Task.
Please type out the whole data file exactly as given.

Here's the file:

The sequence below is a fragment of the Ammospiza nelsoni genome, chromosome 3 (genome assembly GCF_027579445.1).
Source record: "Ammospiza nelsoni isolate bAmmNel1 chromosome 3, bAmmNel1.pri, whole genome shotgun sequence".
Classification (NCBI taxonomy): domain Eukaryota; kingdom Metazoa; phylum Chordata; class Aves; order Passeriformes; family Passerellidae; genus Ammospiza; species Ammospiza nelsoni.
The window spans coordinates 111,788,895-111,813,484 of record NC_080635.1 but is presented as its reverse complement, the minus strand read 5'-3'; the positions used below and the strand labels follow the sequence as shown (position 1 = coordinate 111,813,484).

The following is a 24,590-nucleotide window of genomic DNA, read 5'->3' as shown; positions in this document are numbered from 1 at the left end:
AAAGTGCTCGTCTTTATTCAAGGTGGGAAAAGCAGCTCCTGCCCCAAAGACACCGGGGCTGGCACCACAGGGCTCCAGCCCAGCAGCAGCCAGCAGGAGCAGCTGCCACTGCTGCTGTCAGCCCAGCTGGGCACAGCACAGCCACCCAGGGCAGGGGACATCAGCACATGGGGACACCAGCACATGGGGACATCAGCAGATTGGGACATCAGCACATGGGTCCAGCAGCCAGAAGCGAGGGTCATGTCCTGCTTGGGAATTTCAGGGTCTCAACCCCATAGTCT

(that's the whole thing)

The sequence below is a fragment of the Ammospiza nelsoni genome, chromosome 3 (genome assembly GCF_027579445.1).
Source record: "Ammospiza nelsoni isolate bAmmNel1 chromosome 3, bAmmNel1.pri, whole genome shotgun sequence".
Classification (NCBI taxonomy): domain Eukaryota; kingdom Metazoa; phylum Chordata; class Aves; order Passeriformes; family Passerellidae; genus Ammospiza; species Ammospiza nelsoni.
The window spans coordinates 111,788,895-111,813,484 of record NC_080635.1 but is presented as its reverse complement, the minus strand read 5'-3'; the positions used below and the strand labels follow the sequence as shown (position 1 = coordinate 111,813,484).

The following is a 24,590-nucleotide window of genomic DNA, read 5'->3' as shown; positions in this document are numbered from 1 at the left end:
AAAGTGCTCGTCTTTATTCAAGGTGGGAAAAGCAGCTCCTGCCCCAAAGACACCGGGGCTGGCACCACAGGGCTCCAGCCCAGCAGCAGCCAGCAGGAGCAGCTGCCACTGCTGCTGTCAGCCCAGCTGGGCACAGCACAGCCACCCAGGGCAGGGGACATCAGCACATGGGGACACCAGCACATGGGGACATCAGCAGATTGGGACATCAGCACATGGGTCCAGCAGCCAGAAGCGAGGGTCATGTCCTGCTTGGGAATTTCAGGGTCTCAACCCCATAGTCT